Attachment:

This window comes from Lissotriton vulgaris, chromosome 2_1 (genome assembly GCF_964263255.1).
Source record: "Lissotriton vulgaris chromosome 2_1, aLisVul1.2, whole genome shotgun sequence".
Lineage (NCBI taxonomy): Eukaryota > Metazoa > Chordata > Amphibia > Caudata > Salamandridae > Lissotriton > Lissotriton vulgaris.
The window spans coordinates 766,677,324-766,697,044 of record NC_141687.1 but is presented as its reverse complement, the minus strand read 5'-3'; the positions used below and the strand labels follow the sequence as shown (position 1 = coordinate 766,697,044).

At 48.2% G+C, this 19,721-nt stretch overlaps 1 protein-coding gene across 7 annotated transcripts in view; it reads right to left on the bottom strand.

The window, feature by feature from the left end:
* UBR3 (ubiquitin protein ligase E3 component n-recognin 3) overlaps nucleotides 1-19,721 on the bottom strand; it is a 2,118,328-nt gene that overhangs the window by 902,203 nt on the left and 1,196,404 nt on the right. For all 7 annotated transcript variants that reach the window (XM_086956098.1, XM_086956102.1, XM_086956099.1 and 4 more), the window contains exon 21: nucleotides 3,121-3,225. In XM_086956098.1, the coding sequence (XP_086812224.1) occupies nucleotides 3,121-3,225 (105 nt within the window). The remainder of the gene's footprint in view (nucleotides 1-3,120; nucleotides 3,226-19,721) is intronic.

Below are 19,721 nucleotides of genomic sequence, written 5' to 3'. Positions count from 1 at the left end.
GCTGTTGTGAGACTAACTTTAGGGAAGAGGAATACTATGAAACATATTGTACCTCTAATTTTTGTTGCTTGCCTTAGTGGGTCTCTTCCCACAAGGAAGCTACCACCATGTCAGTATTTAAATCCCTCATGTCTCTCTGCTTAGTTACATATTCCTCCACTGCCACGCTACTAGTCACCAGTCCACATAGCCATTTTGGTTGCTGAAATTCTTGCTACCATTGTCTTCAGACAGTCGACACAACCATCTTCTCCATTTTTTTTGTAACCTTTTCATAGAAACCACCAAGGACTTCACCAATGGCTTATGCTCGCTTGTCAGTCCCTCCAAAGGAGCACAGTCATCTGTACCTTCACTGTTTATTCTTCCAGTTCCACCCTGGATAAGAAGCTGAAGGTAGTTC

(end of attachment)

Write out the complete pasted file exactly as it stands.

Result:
This window comes from Lissotriton vulgaris, chromosome 2_1 (genome assembly GCF_964263255.1).
Source record: "Lissotriton vulgaris chromosome 2_1, aLisVul1.2, whole genome shotgun sequence".
Lineage (NCBI taxonomy): Eukaryota > Metazoa > Chordata > Amphibia > Caudata > Salamandridae > Lissotriton > Lissotriton vulgaris.
The window spans coordinates 766,677,324-766,697,044 of record NC_141687.1 but is presented as its reverse complement, the minus strand read 5'-3'; the positions used below and the strand labels follow the sequence as shown (position 1 = coordinate 766,697,044).

At 48.2% G+C, this 19,721-nt stretch overlaps 1 protein-coding gene across 7 annotated transcripts in view; it reads right to left on the bottom strand.

The window, feature by feature from the left end:
* UBR3 (ubiquitin protein ligase E3 component n-recognin 3) overlaps nucleotides 1-19,721 on the bottom strand; it is a 2,118,328-nt gene that overhangs the window by 902,203 nt on the left and 1,196,404 nt on the right. For all 7 annotated transcript variants that reach the window (XM_086956098.1, XM_086956102.1, XM_086956099.1 and 4 more), the window contains exon 21: nucleotides 3,121-3,225. In XM_086956098.1, the coding sequence (XP_086812224.1) occupies nucleotides 3,121-3,225 (105 nt within the window). The remainder of the gene's footprint in view (nucleotides 1-3,120; nucleotides 3,226-19,721) is intronic.

Below are 19,721 nucleotides of genomic sequence, written 5' to 3'. Positions count from 1 at the left end.
GCTGTTGTGAGACTAACTTTAGGGAAGAGGAATACTATGAAACATATTGTACCTCTAATTTTTGTTGCTTGCCTTAGTGGGTCTCTTCCCACAAGGAAGCTACCACCATGTCAGTATTTAAATCCCTCATGTCTCTCTGCTTAGTTACATATTCCTCCACTGCCACGCTACTAGTCACCAGTCCACATAGCCATTTTGGTTGCTGAAATTCTTGCTACCATTGTCTTCAGACAGTCGACACAACCATCTTCTCCATTTTTTTTGTAACCTTTTCATAGAAACCACCAAGGACTTCACCAATGGCTTATGCTCGCTTGTCAGTCCCTCCAAAGGAGCACAGTCATCTGTACCTTCACTGTTTATTCTTCCAGTTCCACCCTGGATAAGAAGCTGAAGGTAGTTC